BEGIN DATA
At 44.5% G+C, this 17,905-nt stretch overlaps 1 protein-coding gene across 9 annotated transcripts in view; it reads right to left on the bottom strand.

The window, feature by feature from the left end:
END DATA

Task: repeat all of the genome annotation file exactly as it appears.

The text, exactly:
At 44.5% G+C, this 17,905-nt stretch overlaps 1 protein-coding gene across 9 annotated transcripts in view; it reads right to left on the bottom strand.

The window, feature by feature from the left end: